A Mega-Analysis of the Effects of Feedback on the Quality of Simulated Child Sexual Abuse Interviews with Avatars

F. Pompedda, Yikang Zhang*, S. Haginoya, P. Santtila

*Corresponding author for this work

Research output: Contribution to journalArticleAcademicpeer-review


The present study aimed to test the effectiveness of giving feedback on simulated avatar interview training (Avatar Training) across different experiments and participant groups and to explore the effect of professional training and parenting experience by conducting a mega-analysis of previous studies. A total of 2,208 interviews containing 39,950 recommended and 36,622 non-recommended questions from 394 participants including European and Japanese students, psychologists, and police officers from nine studies were included in the mega-analysis. Experimental conditions were dummy-coded, and all dependent variables were coded in the same way as in the previously published studies. Professional experience and parenting experience were coded as dichotomous variables and used in moderation analyses. Linear mixed effects analyses demonstrated robust effects of feedback on increasing recommended questions and decreasing non-recommended questions, improving quality of details elicited from the avatar, and reaching a correct conclusion regarding the suspected abuse. Round-wise comparisons in the interviews involving feedback showed a continued increase of recommended questions and a continued decrease of non-recommended questions. Those with (vs. without) professional and parenting experience improved faster in the feedback group. These findings provide strong support for the efficacy of Avatar Training.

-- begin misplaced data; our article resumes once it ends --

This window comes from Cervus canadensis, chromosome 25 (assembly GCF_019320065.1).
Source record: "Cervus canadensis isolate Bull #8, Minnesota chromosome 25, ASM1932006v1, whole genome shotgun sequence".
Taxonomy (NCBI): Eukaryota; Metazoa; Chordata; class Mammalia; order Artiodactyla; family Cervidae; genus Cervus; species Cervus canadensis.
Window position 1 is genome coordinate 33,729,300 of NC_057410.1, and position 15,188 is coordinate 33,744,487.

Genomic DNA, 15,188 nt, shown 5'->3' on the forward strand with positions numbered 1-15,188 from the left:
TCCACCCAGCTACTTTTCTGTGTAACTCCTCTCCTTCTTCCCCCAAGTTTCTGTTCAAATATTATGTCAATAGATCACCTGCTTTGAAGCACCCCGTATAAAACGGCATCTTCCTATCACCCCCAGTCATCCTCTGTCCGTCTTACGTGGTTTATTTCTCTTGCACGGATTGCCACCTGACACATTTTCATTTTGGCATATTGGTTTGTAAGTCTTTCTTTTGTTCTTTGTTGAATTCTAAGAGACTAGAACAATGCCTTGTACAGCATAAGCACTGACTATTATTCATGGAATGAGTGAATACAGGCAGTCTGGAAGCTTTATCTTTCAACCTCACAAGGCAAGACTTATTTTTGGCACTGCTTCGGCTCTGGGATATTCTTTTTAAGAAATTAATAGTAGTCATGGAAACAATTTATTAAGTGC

Original languageEnglish
Pages (from-to)485-498
Number of pages14
JournalJournal of Police and Criminal Psychology
Issue number3
Early online date1 Apr 2022
Publication statusPublished - Sept 2022


  • Child sexual abuse (CSA)
  • Investigative interviewing
  • Simulation training
  • Feedback
  • Serious gaming

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